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The article on H Street NE (“The Merchants of H Street,” 9/29) presents the dilemma on revitalizing what was once a treasure of Washington. I have lived along the H Street corridor for nearly eight out of the last 12 years, and have witnessed lost opportunities as neighbors fight to remake (or keep) the street in their own image. The Washington City Paper did an excellent job in presenting the dialogue (or lack thereof) that has taken place regarding H Street for the past 30 years.
The current debate over BP/Amoco and the never-ending controversy surrounding the roller rink proposal are simply old divisions fought with different players. Ten years ago, it was Pathfinders and the disco parties run by them with just one exit and entrance in the run-down building at the corner of 12th and H. As so often happens in our good city, when the actors reach a stalemate, race becomes the issue. And when it does, no one wins, black or white. Well, maybe the drug dealers and the pickpockets win.
A good example of the potential of H Street is the northern Flatbush Avenue corridor in Brooklyn, N.Y., where trendy cafes and old-line ethnic restaurants and stores exist side by side. Flatbush Avenue serves as the dividing line between the rather upscale Park Slope and the modest mature neighborhoods around it. Every day, it is a mixing bowl and seems happy to take this role. There are no Starbucks, Fresh Fields, or Home Depots (thank God). But there are luncheonettes, hair-braiding salons, Afro-centric arts stores, Jewish delis, nightclubs, brunch places, herbal shops, and people of all types looking to eat and buy.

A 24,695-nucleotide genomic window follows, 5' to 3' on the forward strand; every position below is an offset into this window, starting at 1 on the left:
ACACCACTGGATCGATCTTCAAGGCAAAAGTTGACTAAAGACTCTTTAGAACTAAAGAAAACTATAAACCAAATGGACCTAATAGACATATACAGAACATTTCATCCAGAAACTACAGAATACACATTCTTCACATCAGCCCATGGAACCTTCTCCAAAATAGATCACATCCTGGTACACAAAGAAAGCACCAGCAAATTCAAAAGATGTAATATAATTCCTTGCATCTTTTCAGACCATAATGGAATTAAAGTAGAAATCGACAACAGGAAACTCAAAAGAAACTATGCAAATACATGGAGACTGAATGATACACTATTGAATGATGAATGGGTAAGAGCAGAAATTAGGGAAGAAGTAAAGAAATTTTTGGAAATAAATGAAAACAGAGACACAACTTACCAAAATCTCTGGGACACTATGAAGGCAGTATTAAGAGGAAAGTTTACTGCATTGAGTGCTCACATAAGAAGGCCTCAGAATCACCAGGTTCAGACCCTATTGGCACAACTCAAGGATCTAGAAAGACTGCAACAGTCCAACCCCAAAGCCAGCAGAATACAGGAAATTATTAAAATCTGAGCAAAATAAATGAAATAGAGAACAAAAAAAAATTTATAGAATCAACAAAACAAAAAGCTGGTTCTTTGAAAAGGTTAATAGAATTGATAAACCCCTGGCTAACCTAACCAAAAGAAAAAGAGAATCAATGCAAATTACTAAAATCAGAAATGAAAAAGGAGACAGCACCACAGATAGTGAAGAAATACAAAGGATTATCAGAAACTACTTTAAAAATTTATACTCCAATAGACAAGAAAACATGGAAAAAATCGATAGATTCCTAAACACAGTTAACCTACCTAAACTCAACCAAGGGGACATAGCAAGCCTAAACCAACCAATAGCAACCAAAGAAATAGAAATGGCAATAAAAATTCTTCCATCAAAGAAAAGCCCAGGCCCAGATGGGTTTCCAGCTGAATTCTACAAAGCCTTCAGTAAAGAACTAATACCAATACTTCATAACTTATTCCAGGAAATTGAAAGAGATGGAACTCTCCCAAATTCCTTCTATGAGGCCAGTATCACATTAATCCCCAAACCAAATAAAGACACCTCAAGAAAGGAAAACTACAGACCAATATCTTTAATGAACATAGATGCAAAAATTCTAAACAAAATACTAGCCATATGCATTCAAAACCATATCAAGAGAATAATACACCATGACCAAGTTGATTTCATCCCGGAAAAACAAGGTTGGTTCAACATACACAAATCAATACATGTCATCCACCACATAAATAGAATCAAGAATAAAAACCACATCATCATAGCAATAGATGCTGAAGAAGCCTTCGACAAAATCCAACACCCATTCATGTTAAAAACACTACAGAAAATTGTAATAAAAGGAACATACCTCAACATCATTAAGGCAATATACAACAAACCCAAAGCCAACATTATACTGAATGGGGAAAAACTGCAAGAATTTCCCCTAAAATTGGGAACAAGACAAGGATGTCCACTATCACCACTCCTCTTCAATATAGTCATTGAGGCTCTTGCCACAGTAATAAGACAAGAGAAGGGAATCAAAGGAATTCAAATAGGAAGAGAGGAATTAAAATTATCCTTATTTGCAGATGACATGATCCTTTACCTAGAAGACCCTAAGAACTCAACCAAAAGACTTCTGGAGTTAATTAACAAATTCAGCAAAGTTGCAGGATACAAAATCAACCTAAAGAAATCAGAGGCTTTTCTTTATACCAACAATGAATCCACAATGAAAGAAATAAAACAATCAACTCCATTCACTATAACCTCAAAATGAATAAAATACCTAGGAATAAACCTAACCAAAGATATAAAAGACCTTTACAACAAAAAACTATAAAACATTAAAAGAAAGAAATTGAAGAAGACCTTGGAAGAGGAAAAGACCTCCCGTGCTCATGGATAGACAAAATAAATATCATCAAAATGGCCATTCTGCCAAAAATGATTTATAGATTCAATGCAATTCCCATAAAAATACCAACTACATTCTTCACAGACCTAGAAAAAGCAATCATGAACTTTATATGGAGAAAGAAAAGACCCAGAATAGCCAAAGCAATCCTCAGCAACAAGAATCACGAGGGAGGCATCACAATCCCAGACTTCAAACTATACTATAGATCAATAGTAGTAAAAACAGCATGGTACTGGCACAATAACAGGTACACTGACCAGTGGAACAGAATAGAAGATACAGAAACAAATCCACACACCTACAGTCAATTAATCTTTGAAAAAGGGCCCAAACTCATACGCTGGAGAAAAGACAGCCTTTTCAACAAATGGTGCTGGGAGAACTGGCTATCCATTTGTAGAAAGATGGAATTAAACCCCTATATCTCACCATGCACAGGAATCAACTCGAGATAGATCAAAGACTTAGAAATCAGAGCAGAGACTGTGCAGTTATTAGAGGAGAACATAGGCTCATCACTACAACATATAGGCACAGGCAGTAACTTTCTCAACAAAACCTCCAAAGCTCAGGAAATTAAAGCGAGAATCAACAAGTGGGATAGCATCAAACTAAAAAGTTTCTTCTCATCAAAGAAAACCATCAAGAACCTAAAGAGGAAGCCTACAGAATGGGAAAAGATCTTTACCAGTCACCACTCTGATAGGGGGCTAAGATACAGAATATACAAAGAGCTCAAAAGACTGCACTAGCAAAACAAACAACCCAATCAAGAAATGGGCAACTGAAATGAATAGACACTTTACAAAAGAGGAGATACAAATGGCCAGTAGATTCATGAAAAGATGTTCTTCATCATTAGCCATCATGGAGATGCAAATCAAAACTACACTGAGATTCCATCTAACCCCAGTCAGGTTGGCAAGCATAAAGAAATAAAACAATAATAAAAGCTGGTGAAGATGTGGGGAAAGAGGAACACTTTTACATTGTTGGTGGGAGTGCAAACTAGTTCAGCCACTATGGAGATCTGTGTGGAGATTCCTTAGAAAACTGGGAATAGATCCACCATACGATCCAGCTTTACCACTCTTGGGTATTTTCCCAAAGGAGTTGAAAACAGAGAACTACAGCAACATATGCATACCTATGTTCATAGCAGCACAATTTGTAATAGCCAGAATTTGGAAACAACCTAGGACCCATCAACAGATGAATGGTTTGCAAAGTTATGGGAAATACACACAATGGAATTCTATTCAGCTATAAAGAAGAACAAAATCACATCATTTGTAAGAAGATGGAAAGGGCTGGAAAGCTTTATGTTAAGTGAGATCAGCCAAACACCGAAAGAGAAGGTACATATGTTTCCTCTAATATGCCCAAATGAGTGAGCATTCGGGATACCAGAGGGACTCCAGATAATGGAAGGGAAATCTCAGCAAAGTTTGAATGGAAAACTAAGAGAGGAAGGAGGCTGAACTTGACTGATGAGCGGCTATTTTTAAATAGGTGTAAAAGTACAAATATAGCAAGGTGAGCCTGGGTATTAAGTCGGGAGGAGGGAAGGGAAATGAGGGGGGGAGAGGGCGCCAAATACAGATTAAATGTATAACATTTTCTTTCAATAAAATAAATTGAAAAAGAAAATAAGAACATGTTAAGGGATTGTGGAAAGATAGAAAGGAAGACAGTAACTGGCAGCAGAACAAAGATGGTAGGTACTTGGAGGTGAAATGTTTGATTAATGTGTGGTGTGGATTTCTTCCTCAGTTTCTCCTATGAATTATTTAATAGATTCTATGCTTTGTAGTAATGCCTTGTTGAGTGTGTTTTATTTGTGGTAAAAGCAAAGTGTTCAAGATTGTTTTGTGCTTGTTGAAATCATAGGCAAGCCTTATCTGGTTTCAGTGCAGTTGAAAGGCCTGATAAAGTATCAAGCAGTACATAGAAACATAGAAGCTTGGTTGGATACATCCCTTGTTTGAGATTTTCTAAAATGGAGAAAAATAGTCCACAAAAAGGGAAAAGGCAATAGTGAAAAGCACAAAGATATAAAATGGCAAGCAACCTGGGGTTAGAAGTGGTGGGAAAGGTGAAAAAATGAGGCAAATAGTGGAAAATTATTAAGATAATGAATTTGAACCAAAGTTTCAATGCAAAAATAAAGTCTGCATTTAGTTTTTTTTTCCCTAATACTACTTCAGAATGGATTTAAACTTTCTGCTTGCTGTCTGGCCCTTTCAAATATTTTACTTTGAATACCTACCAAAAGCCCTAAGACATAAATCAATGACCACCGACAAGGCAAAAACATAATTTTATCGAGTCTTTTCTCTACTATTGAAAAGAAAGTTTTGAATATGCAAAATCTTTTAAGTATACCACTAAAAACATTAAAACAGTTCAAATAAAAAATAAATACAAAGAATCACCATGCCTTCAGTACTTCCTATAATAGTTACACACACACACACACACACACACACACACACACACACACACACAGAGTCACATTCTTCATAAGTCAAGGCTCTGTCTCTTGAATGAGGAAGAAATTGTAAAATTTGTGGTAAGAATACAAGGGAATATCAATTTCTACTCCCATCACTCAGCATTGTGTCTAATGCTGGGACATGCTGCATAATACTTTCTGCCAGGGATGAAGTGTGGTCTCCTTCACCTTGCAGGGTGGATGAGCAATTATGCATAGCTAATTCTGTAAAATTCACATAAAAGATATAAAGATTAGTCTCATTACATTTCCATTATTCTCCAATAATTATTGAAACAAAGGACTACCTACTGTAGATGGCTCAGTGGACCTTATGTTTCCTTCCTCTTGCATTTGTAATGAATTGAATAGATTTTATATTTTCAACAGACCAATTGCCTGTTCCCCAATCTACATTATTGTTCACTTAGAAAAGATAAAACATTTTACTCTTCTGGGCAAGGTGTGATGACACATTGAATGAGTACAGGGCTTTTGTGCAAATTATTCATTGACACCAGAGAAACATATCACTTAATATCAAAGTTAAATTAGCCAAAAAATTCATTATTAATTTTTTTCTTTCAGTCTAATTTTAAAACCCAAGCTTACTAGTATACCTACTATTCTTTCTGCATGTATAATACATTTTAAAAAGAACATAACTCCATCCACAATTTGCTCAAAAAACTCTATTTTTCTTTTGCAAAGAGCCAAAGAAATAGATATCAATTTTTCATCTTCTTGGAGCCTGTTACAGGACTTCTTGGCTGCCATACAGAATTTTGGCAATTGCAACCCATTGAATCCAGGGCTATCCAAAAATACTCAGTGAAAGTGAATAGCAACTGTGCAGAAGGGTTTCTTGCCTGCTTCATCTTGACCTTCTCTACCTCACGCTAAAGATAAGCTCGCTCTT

I have heard a lot of talk about development on H Street over the years from the city and what I call the H Street Community Undevelopment Corp. I have even jokingly suggested that H Street be turned over to the National Park Service as the nation’s National Historic Missed Opportunity Site. What did we get? Self-storage. Not that self-storage isn’t a useful service; but what was the advisory neighborhood commission thinking (other than how nice it would be to have new offices)?
I hope that somewhere, somehow, sometime H Street achieves its potential to bring people together, not apart. We all have to give a little (maybe gourmet coffee at the Amoco rather than Brothers), and we all have to listen a lot more (maybe the roller rink in the old Hechinger’s and the art space at the Atlas). And if we do, maybejust maybewe win.